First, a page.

When reenacting or acting as a historical interpreter, its good to have a few historical dates and stories to share. This series will publish a few.
November 22, 1718 – William Teach (AKA Blackbeard) was captured and executed by the Royal Navy off the coast of North Carolina. His mythical buried treasure has not been recovered.
The name Blackbeard is synonymous with pirating in the eighteenth century. Born Edward Teach (or possibly Thatch), he served England as a privateer in Queen Anne’s War until turning to piracy at war’s end in 1713.
His career in piracy began in the Caribbean with fellow pirate Benjamin Hornigold. In 1717, after Hornigold rewarded him with a hijacked ship, Blackbeard set out on his own. Queen Anne’s Revenge, as Blackbeard now called the ship, carried a crew of approximately 300 men and 40 cannon. He and his men sailed the Caribbean and the Atlantic coast of North America, torturing merchant ship crewmen and passengers, stealing cargo, and gaining a reputation as one of the most notorious pirates in history.
In battle, Blackbeard was a savage opponent with a reputation for inhuman strength. In addition, he cultivated his image to strike fear into the hearts of other sailors, wrapping slow-burning lighted coils in his long, black hair and beard.
The image pirates such as Blackbeard cultivated was often just as important as their actions. Flags became an important aspect of that image. In Blackbeard’s case, the flag flying over the Queen Anne’s Revenge depicted a heart dripping blood and a skeleton holding an hourglass and spear. The flag, much like Blackbeard’s personal image, was designed solely to intimidate.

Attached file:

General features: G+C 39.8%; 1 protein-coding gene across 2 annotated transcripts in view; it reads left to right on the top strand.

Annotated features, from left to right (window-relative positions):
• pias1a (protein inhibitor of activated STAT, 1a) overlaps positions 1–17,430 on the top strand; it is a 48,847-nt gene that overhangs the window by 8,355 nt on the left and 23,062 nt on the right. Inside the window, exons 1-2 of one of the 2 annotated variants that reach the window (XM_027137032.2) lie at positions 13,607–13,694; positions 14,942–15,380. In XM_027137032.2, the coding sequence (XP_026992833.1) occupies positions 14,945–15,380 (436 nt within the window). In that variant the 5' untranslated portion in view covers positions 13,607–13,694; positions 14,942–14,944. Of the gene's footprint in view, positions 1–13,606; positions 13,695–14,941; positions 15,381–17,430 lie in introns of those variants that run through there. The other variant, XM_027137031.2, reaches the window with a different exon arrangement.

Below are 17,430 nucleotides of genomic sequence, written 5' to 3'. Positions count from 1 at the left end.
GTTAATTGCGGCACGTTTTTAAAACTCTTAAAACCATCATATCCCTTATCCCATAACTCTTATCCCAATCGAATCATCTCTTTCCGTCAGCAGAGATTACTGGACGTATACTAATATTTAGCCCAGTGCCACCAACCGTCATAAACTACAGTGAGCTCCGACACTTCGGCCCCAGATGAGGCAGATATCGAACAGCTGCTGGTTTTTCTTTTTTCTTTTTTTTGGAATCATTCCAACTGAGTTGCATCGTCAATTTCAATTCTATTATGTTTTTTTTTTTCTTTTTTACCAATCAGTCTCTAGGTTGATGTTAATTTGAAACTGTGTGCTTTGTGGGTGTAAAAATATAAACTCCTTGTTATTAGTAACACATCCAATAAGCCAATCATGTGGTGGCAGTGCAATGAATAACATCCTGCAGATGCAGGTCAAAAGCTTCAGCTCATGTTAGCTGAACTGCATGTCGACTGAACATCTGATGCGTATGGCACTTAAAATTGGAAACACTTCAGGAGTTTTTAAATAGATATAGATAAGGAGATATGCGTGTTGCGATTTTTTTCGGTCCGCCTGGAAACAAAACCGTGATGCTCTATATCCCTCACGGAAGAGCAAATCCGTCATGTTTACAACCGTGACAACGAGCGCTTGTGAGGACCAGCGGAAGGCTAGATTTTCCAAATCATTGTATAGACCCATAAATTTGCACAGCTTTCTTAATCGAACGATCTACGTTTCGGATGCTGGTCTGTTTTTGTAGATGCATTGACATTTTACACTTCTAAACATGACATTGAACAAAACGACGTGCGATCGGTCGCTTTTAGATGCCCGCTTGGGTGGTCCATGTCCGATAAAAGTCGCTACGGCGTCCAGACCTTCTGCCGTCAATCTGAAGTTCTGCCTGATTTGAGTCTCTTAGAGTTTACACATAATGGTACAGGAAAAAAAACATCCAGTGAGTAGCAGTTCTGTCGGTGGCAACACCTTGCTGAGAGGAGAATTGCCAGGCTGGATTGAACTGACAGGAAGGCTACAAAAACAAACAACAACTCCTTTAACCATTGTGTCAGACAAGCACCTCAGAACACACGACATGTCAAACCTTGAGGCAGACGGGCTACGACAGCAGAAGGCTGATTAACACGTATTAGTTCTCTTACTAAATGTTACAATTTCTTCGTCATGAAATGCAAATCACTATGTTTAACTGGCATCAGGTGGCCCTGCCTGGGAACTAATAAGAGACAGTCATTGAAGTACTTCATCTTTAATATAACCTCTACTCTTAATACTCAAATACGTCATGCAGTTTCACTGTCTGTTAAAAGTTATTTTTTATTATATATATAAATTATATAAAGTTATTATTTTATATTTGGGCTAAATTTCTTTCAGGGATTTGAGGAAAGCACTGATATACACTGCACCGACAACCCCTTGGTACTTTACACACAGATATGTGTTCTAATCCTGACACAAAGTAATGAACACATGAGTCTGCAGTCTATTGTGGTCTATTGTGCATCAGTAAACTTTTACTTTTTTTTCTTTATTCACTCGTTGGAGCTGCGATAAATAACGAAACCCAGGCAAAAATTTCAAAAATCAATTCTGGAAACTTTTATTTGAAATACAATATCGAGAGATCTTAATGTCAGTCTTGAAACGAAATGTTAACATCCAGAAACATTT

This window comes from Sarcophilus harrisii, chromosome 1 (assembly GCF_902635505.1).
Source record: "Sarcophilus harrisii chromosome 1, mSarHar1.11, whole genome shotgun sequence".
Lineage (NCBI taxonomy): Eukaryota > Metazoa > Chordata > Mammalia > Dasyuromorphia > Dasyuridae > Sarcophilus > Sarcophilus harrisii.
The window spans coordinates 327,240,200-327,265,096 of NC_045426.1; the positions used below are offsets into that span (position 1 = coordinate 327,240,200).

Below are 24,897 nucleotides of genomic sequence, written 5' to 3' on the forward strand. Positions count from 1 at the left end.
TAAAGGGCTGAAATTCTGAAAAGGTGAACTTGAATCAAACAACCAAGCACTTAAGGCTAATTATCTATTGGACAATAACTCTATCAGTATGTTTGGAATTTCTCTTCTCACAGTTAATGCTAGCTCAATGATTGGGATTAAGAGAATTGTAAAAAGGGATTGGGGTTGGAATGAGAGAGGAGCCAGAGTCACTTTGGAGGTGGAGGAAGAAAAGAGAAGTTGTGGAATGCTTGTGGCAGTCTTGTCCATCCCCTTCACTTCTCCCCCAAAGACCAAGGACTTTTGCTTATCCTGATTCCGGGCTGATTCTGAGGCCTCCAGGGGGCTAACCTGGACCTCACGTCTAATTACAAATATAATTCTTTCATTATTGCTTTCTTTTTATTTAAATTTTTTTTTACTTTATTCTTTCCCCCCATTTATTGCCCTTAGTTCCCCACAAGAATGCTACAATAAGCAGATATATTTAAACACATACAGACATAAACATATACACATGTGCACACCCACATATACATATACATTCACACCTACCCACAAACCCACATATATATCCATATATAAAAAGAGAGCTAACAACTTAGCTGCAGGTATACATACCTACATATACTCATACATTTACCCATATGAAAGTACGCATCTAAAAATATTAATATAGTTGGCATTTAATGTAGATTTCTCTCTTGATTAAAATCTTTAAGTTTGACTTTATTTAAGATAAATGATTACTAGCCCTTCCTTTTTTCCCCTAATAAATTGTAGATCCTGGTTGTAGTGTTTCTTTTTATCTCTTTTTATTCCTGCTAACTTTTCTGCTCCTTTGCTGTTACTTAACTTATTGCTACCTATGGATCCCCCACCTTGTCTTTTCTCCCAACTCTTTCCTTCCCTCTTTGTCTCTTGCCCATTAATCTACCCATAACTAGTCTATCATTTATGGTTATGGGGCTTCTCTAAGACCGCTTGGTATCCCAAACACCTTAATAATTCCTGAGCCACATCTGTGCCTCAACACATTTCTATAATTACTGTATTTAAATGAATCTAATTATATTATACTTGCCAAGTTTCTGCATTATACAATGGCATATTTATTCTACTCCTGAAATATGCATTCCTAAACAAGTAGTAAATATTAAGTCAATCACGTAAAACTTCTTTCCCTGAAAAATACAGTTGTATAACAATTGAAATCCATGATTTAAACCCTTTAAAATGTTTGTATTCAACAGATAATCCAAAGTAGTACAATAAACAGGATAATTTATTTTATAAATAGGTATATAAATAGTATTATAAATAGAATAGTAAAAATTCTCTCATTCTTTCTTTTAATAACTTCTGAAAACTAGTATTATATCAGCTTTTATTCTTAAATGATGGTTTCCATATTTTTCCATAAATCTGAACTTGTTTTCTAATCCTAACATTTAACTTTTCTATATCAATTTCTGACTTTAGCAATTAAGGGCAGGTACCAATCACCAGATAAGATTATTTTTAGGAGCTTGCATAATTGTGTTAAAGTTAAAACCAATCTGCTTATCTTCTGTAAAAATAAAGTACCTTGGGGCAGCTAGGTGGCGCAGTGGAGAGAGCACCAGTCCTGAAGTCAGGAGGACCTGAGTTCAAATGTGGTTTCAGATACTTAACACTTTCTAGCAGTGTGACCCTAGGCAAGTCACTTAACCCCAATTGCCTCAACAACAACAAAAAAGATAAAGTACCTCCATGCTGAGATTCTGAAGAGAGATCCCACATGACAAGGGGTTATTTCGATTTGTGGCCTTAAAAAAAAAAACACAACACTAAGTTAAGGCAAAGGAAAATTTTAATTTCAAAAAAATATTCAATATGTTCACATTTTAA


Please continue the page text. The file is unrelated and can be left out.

Despite his outlandish persona and reputation as one of the most feared men of the seas, Blackbeard’s time as a pirate was short-lived.
Piracy became rampant in North Carolina after Blackbeard bribed colonial governor Charles Eden to ignore criminal activities. With commercial vessels using Ocracoke Inlet to access inland ports, Blackbeard and several other pirates found the coastal waterway an ideal target.
After tolerating Blackbeard’s terrorism for eighteen months, North Carolina residents and merchant sailors begged Virginia’s colonial governor Alexander Spotswood for help. Acting in secrecy, Spotswood arranged an ambush of Blackbeard, offering a bonus for Blackbeard’s death.
Royal Navy Lieutenant Robert Maynard, the commanding officer of the arranged assault, found Blackbeard in Ocracoke Inlet on November 22, 1718. Maynard’s two ships, Jane and Ranger, were immediately fired upon by Blackbeard and his crew, severely damaging the Ranger. When Jane began to take damage, Maynard ordered the crew to go below deck, creating the illusion of an abandoned vessel.
Blackbeard took the bait. Leading a charge aboard the vessel, he and his men were surprised by Maynard’s crew. Blackbeard suffered twenty-five stab wounds and five gunshots before succumbing to his injuries. He was decapitated, his head hung on the Ranger’s bowsprit, and his body tossed overboard, bringing a literal end to Blackbeard and a symbolic end to Atlantic Coast piracy.
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